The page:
Truthfully, the solution to their problem probably isn’t on their roster right now. But they had a real mismatched set of pieces that could potentially fit together a bit easier with Smith gone. And, the added cap relief from his departure is going to be a much needed tool for Van Gundy to further put his imprint on the team this summer. The Pistons go from having a guaranteed total of $39.47 million on the books next year to $31.3 million, giving them around $37 million in cap space to utilize.
“Obviously all our problems didn’t go out the door,” Bower said. “Josh was not the target and the only problem. Given where we are, though, and given the need for us to re-distribute roles and re-distribute shot opportunities and usage rates of our team, that became the dominant thought. Our ability to shift the ball around and to shift how players are used is something that we didn’t feel was fair to Josh, to totally minimize his role or reduce his role and we did feel that we had to make changes similar to that to move forward. This, along with conditions of the CBA, providing stretch option for us, really minimizes the effects of waiving for him and creates another asset for us to capitalize on the next two summers.”
Bower mentioned Kentavious Caldwell-Pope, Kyle Singler and Spencer Dinwiddie specifically as guys who the team really wants to evaluate over the rest of the season, but made it clear that the goal is to get to the playoffs. The Pistons, despite their horrific start, are only seven games back of the eighth-seeded Boston Celtics, who just traded their star point guard Rajon Rondo to the Dallas Mavericks. Van Gundy has never coached a team that finished with a record worse than .500 and would like to keep that streak intact if at all possible, even as unlikely as it may seem at this point.
As important as those three young players are to the Pistons’ present and future, the spotlight is really going to be put on Greg Monroe, who is set to become a free agent at season’s end. Monroe was a restricted free agent this offseason and despite multiple teams trying to facilitate sign-and-trade deals and just sign him outright, the Pistons were unwilling to let him go. Yet, they weren’t willing to meet his desired price tag on a long-term deal either, so he settled for a qualifying offer.
Inevitably, like most players who are on expiring contracts, rumors started to swirl about Monroe. He denied wanting out at all costs, and this looks to be a sign from Pistons management that they are open to the prospect of inking him to a long-term deal. If Monroe can thrive with Smith gone and help get the Pistons back on track, a four- or five-year pact could still be feasible between the two parties. Monroe is averaging 14 points and eight rebounds a game this year, right around his career average, but should be a significant boost in minutes, touches and spacing as the team takes a new direction.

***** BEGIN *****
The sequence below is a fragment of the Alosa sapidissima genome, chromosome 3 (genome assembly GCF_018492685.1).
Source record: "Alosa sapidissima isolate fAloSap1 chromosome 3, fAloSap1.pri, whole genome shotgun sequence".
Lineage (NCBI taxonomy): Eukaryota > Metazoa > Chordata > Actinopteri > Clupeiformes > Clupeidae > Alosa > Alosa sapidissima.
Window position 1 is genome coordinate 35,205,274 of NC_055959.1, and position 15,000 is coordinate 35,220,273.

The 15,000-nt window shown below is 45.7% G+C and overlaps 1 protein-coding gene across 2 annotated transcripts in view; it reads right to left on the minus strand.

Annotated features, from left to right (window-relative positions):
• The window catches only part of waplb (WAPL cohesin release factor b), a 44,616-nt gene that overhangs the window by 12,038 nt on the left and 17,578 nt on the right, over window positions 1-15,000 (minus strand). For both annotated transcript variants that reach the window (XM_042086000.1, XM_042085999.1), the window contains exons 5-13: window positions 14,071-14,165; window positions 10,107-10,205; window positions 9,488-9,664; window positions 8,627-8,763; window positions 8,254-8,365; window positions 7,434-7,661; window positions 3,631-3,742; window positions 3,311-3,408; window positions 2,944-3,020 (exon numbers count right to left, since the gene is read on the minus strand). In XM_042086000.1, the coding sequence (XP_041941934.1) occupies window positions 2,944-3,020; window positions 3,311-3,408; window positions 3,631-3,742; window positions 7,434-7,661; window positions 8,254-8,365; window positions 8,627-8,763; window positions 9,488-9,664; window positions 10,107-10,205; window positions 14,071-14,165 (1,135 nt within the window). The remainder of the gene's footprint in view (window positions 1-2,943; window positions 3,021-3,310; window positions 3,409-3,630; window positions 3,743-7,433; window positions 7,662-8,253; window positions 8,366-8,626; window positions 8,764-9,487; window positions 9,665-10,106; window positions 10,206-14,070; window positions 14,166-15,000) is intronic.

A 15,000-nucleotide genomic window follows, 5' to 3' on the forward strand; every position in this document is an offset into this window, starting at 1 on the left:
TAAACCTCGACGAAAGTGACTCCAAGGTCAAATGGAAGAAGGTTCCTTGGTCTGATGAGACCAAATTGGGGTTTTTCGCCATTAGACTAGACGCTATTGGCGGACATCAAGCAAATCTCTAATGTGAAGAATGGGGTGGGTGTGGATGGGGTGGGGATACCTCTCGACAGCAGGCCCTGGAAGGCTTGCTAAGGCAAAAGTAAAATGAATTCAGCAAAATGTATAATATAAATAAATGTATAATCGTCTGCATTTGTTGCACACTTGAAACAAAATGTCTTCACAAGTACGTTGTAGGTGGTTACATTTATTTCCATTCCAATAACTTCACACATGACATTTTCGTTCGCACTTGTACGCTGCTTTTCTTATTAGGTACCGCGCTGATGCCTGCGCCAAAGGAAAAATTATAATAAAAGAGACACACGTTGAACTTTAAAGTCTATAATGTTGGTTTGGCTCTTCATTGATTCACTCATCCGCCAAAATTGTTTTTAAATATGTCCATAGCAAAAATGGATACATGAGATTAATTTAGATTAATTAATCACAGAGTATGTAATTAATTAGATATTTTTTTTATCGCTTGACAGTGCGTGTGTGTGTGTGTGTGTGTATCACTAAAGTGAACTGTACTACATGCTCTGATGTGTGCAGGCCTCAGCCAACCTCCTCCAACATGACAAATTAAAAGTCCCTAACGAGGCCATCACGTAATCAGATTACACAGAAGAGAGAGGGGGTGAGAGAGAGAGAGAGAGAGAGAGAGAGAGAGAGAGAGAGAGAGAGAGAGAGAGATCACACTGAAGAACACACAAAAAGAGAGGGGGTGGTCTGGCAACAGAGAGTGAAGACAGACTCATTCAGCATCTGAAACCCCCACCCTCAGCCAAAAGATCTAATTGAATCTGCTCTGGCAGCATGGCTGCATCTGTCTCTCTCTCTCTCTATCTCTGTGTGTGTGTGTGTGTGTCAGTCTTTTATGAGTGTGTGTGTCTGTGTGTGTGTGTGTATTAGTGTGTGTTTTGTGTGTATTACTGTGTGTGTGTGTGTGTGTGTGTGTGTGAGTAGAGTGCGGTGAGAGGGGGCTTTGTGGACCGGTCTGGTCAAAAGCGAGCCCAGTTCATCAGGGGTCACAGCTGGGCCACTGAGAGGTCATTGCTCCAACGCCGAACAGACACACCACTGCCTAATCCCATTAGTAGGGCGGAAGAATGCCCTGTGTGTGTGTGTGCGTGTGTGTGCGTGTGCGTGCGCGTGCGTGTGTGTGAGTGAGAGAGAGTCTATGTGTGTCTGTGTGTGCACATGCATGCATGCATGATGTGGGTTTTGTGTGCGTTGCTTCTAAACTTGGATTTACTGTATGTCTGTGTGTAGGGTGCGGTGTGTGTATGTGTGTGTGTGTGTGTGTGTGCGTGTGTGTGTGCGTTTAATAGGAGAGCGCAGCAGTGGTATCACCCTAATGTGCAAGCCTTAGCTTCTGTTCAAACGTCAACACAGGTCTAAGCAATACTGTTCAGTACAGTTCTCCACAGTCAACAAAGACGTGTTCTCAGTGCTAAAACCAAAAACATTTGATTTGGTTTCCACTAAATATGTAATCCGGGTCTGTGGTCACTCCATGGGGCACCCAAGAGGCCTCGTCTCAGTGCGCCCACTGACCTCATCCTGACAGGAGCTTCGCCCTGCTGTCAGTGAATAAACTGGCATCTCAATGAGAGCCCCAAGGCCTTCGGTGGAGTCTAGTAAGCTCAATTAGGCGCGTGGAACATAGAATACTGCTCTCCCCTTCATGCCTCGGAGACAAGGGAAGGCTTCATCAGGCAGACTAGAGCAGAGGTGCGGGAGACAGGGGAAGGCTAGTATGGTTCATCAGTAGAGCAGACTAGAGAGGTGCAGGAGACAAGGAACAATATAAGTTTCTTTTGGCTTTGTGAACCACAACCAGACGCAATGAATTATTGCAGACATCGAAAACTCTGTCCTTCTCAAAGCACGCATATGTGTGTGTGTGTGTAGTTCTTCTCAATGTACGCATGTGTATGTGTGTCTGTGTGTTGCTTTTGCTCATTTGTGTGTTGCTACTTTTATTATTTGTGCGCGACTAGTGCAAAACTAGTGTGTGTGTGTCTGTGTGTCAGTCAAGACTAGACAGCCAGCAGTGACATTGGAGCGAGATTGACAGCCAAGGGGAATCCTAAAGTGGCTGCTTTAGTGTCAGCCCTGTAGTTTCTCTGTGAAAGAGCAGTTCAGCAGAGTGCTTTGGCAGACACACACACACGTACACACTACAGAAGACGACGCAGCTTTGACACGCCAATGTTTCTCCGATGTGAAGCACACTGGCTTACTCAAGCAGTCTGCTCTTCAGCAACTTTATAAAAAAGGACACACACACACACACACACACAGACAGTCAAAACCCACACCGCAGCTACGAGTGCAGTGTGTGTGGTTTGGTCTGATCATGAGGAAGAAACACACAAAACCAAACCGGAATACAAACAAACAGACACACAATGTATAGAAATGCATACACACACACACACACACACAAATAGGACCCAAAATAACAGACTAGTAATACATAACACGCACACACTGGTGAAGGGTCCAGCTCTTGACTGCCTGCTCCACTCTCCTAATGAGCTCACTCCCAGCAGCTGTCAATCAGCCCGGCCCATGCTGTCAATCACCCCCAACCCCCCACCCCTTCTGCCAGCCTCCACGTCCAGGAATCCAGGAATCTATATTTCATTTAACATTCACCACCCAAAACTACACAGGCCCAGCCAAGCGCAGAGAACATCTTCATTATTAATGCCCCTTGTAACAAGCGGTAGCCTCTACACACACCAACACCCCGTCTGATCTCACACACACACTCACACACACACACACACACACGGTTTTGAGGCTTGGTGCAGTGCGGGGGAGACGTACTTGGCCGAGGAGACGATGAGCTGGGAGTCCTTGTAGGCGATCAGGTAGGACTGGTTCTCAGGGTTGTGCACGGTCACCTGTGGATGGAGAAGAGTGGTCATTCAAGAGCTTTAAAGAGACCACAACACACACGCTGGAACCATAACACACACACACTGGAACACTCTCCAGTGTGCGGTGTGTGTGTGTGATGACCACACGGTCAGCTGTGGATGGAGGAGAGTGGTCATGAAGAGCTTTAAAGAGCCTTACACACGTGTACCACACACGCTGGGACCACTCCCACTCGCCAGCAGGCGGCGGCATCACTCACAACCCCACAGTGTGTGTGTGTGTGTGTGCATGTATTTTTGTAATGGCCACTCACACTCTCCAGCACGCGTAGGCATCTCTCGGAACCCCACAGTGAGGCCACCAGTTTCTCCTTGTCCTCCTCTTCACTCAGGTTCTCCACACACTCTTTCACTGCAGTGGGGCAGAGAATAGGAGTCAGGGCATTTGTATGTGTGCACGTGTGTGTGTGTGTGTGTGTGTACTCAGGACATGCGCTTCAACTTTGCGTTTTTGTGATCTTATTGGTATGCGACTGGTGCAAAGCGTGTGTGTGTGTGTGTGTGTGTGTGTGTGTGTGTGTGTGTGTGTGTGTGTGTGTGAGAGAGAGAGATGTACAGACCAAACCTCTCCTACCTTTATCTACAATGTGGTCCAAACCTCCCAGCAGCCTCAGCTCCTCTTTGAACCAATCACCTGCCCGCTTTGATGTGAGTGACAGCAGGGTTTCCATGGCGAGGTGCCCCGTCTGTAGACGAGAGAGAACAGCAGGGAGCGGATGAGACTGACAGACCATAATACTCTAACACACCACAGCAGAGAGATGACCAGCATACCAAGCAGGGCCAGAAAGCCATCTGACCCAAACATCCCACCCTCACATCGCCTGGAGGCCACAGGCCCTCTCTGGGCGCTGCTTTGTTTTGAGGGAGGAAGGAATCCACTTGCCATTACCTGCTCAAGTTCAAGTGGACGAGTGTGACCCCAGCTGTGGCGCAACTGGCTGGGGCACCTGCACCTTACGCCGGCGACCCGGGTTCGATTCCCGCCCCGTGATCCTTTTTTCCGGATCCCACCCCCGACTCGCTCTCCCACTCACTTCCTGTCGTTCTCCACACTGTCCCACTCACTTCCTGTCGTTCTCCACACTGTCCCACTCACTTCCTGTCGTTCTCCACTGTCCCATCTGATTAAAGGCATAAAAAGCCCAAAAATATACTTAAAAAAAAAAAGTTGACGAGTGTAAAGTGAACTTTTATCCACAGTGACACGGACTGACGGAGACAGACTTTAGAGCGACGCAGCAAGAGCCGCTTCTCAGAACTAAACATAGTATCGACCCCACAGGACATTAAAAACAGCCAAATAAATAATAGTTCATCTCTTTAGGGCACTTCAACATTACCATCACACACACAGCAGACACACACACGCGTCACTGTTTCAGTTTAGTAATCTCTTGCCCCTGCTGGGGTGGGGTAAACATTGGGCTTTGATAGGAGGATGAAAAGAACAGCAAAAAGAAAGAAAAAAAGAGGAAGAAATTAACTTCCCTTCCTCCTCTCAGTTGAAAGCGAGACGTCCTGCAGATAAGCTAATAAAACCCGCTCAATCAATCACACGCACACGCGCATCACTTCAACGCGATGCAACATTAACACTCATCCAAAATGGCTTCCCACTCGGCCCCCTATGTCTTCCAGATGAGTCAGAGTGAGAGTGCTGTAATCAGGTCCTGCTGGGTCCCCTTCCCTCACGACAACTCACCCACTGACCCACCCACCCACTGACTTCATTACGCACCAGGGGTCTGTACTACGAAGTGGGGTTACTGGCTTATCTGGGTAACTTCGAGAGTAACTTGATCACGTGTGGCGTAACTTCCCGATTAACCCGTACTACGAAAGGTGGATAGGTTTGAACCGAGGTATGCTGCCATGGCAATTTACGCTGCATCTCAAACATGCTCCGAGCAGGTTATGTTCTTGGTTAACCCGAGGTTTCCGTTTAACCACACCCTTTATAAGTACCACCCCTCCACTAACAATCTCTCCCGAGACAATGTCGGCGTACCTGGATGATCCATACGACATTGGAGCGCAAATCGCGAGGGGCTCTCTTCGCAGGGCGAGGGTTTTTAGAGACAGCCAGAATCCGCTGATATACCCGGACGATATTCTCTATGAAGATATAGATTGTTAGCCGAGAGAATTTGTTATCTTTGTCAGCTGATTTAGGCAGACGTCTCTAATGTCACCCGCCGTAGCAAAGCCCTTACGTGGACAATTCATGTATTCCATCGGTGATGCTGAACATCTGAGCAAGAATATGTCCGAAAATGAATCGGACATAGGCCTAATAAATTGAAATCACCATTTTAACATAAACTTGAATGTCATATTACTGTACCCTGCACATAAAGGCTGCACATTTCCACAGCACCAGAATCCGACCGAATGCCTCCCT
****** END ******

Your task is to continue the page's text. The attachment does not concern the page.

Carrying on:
The other byproduct of this move is the message that gets sent to the remaining Pistons. Smith seemed to have security with his high-dollar deal, but he’s gone and there’s nothing stopping Van Gundy from sending other guys packing if he thinks it’s for the betterment of the team. Guys are either going to get on board or be sent off. No one is safe and sometimes it takes that kind of threat to turn a team around.
Royce White Hopes to Play Again
Former Iowa State standout Royce White, infamously deemed “the worst first round pick ever” by Houston Rockets GM Daryl Morey (the man who selected him) is currently out of the league and the game of basketball all together. He received a brief opportunity with the Sacramento Kings last year, but at just 23 years of age there’s reason to wonder if we’ll ever see him in the NBA again.
White’s talent has never been questioned. Blessed with great size, strength and court vision, White is undoubtedly one of the best 400 players in the world when he’s in shape and focused on basketball. However, White’s a man with a variety of other interests. He’s always been quick to correct people when they label him as a basketball player, pointing out that he’s much more than just that and is not defined by it. He also battles with anxiety, and has used his success in the game of basketball to become one of the more visible advocates of mental health rights.
However, White does miss the game and hasn’t given up hope of one day making a return to the game that he does love to play.
Based on the results of his first stint in the league, which featured some very public clashes with the Rockets over the management and plan for his anxiety, White faces a long road to get back in to the NBA. The D-League could offer him a really great platform to showcase his abilities and prove his dedication, though.
Being a professional basketball player, in the NBA especially, is very demanding. If White can show that he’s up to meeting those demands, and gets back to peak conditioning level that he was at when he exploded onto the scene during his lone season at Iowa State, his hopes very well could turn into reality. The NBA is a forgiving league. There will be a team willing to give him a second chance, but it has to be earned – and it’s going to be much more difficult to earn it this go around.